Back before the release of Pokémon Sun & Moon just over a week ago, Japanese magazine Famitsu sat down with Sun & Moon’s director Shigeru Ohmori and series producer Junichi Masuda to ask a few questions about the two games.
Among the questions asked, Ohmori and Masuda commented on their ideas and hopes for the new games as well as what proved to be the most challenging aspect to implement. Ohmori also discussed how the introduction of Z-Moves could change up the way players battle, while both devs shared their personal advice in regards to starting Sun & Moon.
First, could you tell us about some of the ideas behind the new games, and what your hopes for them are?
Ohmori – To get right to the point, we’ve created a world where humans and Pokémon have a closer relationship. These titles are launching on the 20th anniversary of the original games, so I thought it would be good to once again ask myself: “What are Pokémon?” I was tasked with directing an entirely new Pokémon generation for the first time, and I wanted to really think about what kinds of creatures Pokémon are, and how they should fit into the games.
Masuda – As you know, I am the producer for the new games, a different role than I am used to. It was difficult for me to break the habits I had formed while working on previous titles, so I hoped that Ohmori could change things from the bottom up as the director this time. I am glad to say that we were successful, and managed to create many unique experiences that were not present in previous games. We believe that everyone who plays Sun and Moon will be able to
enjoy a brand new kind of adventure.
What aspects of Sun and Moon did you two find to be challenging to implement?
Ohmori – For me it was the Trials. In typical Pokémon games there are a series of Gyms that you have to defeat, but we decided to try changing the formula completely for Sun and Moon. We redid the internal systems many, many times, working diligently to finalize them up until the very end of development. The Gym battles in previous games focused on the ‘trainer vs. trainer’ aspect, but this time we wanted the Pokémon themselves to take a more active role. We started with that simple thought in mind, but in the end they turned out to be much more difficult to implement than we ever imagined. (laughs)
The Gym battle format from previous games had been perfected, after all.
Ohmori – That’s right. If we changed one thing even slightly, it would have a drastic effect on many different levels. Those kinds of adjustments couldn’t be made lightly. But despite the doubts we had about whether or not we should make those changes, we were determined to take the plunge. This might sound a little boastful, but our previous games were very well designed, and it took a lot of courage for us to take a break apart a working formula. So, even we had our own Trials to overcome (laughs).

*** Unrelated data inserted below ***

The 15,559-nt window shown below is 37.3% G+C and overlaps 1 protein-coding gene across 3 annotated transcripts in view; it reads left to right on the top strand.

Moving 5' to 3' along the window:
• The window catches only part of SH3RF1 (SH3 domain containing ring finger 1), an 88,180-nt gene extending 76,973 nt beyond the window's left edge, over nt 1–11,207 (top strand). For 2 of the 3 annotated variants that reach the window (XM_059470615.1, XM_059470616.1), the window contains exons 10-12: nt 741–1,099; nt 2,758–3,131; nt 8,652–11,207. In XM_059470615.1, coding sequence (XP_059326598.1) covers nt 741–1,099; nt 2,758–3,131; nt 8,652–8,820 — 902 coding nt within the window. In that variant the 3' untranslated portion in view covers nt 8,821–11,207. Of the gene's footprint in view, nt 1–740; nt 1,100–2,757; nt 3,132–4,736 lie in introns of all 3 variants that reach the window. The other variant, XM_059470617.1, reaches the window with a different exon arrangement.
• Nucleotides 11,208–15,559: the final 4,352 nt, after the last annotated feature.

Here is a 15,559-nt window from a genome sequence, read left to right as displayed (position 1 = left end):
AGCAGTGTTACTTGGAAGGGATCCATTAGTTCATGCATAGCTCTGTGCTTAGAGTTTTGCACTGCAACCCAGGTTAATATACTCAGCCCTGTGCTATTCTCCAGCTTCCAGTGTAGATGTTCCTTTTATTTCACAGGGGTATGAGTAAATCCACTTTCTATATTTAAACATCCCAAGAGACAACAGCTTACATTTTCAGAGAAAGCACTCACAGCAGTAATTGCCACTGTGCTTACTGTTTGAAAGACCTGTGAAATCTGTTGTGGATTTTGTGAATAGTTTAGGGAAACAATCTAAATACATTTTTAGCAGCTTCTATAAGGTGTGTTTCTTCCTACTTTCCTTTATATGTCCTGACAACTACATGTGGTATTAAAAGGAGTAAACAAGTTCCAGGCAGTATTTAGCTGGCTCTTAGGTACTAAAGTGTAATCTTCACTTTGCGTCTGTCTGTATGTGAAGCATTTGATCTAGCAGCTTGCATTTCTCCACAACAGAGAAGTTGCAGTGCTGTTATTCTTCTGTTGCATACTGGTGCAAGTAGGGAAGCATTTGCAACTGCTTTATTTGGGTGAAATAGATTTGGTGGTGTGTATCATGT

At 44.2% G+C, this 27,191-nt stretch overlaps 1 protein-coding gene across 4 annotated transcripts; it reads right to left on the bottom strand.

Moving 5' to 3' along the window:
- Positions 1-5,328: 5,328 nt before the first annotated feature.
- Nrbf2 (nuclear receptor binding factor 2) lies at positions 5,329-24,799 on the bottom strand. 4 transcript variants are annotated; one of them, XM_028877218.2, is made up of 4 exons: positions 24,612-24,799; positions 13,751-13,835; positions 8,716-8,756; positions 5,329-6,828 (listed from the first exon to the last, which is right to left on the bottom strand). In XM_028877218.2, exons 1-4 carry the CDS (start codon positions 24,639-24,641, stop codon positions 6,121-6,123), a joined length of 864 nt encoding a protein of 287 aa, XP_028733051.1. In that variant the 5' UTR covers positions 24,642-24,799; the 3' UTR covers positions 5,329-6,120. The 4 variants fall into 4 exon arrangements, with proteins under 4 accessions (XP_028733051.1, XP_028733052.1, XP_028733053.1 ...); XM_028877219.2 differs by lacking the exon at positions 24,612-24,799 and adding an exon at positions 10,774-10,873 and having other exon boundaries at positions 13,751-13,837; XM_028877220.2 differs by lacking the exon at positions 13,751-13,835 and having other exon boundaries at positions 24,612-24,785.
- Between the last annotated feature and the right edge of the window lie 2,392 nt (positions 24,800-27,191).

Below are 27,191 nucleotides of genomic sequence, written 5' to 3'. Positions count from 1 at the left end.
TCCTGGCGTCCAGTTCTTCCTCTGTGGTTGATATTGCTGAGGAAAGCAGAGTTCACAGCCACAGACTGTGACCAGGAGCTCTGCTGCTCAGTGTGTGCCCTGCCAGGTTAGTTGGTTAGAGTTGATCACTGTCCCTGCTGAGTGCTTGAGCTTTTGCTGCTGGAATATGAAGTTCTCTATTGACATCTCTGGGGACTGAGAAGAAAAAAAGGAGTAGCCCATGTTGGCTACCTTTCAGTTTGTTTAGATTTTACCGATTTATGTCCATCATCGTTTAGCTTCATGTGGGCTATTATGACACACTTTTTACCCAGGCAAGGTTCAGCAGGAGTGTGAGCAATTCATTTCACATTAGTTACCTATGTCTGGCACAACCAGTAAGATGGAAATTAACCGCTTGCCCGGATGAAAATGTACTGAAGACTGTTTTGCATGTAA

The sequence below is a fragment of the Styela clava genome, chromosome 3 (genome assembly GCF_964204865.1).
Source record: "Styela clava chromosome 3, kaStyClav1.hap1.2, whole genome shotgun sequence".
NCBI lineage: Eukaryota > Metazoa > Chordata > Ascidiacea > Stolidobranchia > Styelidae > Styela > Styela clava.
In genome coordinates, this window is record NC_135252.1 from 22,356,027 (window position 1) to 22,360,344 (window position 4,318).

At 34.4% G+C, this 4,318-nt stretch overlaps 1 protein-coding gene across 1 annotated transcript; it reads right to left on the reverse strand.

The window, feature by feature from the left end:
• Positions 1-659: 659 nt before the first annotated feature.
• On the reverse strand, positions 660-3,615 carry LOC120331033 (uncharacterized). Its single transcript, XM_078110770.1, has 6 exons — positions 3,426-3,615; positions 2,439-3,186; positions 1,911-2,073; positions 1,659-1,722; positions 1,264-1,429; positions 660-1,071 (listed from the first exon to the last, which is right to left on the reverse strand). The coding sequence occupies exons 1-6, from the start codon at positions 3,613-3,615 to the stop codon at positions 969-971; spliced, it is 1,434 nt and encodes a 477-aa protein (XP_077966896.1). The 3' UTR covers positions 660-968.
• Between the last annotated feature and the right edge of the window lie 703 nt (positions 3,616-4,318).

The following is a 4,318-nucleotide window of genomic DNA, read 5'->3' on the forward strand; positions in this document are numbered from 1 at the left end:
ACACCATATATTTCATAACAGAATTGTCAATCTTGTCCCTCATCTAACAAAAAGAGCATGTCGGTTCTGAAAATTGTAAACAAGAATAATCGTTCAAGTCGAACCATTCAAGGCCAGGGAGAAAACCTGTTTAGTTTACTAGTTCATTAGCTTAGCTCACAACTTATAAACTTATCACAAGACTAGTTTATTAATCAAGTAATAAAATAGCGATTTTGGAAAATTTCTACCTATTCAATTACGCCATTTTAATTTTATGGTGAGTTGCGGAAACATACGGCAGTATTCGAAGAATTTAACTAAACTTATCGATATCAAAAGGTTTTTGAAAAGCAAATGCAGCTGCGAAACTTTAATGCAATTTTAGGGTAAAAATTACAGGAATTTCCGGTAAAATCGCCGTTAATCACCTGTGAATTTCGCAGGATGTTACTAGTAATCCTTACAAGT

Masuda – Gym battles were kind of like checkpoints within the games. Once you were powerful enough, you would go and fight the gym leader, and win their badge. It was like getting a certificate showing you had made progress. We had a lot of discussions about the Trials, as we were worried they would feel too much like wild Pokémon battles if they didn’t have that same sense of progression. The team must have worked tirelessly to find a system that fit that requirement.
The introduction of Z-Moves seem like they will make a big difference in how battles play out. I think their inclusion will add more depth to the competitive side of battles as well.
Ohmori – That’s right. I believe we’ll see a much wider variety of Pokémon used in battle now, since they all have the capacity to use Z Moves. Certain Pokémon may influence battles differently now, leading players to develop new strategies. It will be interesting to see the more unusual Pokémon make an appearance.
Since the games will soon be out, is there anything you want to tell people about the start of the games, or things people should be aware of?
Ohmori – The way the story begins and unfolds throughout the games is a little different from our previous titles. I hope players will take note of these as they make their way through the game, and wonder to themselves, “What’s going to happen next?” The story is more intricate this time, and we hope players will continue to wonder about it as it progresses, and become more immersed in the gameplay as a result.
Masuda – You’re probably wondering what he’s talking about. All I can say is, be careful whenever you’re on a bridge (laughs). I think that, because the story develops more dramatically, it’s easier to get into, and more people will be able to enjoy each of the new developments. It deals with that question: “What are Pokémon?” Players can also look forward to a new take on the selection of their starter Pokémon.
Ohmori – Team Skull, the Aether Foundation, as well as creatures known as Ultra Beasts, all play an active role in the story. People who enjoy the cinematic parts of games will find it very satisfying, and anyone who enjoys a good mystery will want to try the game out.
Masuda – Some people who don’t play Pokémon games think that they’re targeted towards children. We hope that the more human-like proportions and enhanced cinematic aspects will make it easier for a wider audience to enjoy these games. We also hope that newcomers to the series will try Sun and Moon out, and find out exactly what makes Pokémon the deep, interesting and cool experience it is.
To read the interview with Ohmori and Masuda in its entirety, you can go here.
Pokémon Sun and Pokémon Moon are available for the Nintendo 3DS.